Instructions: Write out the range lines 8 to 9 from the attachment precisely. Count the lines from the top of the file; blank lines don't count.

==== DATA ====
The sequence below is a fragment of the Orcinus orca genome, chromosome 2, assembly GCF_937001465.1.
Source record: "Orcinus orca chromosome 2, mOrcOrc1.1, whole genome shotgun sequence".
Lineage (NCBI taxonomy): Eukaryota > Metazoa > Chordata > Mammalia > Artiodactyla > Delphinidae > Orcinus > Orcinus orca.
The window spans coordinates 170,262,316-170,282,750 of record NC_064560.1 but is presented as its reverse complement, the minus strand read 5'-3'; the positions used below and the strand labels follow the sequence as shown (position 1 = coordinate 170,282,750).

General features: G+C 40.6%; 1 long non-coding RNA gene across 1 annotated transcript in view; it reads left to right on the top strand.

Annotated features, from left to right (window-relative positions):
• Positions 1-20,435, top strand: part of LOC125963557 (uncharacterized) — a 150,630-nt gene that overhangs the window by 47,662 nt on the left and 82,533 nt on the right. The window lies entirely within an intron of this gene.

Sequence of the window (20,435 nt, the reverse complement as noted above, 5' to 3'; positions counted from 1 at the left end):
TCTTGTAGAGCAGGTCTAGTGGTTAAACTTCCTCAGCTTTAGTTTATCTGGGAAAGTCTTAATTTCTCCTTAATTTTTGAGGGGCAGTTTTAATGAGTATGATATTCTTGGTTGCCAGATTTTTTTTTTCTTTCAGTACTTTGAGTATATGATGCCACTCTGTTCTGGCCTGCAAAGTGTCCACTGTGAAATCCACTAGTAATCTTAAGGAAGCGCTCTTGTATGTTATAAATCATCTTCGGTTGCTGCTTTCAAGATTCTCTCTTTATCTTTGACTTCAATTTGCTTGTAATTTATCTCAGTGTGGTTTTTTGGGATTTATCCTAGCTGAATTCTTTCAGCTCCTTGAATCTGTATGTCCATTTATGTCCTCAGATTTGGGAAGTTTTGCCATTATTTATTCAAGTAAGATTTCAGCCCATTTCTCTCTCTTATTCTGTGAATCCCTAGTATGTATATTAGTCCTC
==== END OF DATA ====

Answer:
Sequence of the window (20,435 nt, the reverse complement as noted above, 5' to 3'; positions counted from 1 at the left end):
TCTTGTAGAGCAGGTCTAGTGGTTAAACTTCCTCAGCTTTAGTTTATCTGGGAAAGTCTTAATTTCTCCTTAATTTTTGAGGGGCAGTTTTAATGAGTATGATATTCTTGGTTGCCAGATTTTTTTTTTCTTTCAGTACTTTGAGTATATGATGCCACTCTGTTCTGGCCTGCAAAGTGTCCACTGTGAAATCCACTAGTAATCTTAAGGAAGCGCTCTTGTATGTTATAAATCATCTTCGGTTGCTGCTTTCAAGATTCTCTCTTTATCTTTGACTTCAATTTGCTTGTAATTTATCTCAGTGTGGTTTTTTGGGATTTATCCTAGCTGAATTCTTTCAGCTCCTTGAATCTGTATGTCCATTTATGTCCTCAGATTTGGGAAGTTTTGCCATTATTTATTCAAGTAAGATTTCAGCCCATTTCTCTCTCTTATTCTGTGAATCCCTAGTATGTATATTAGTCCTC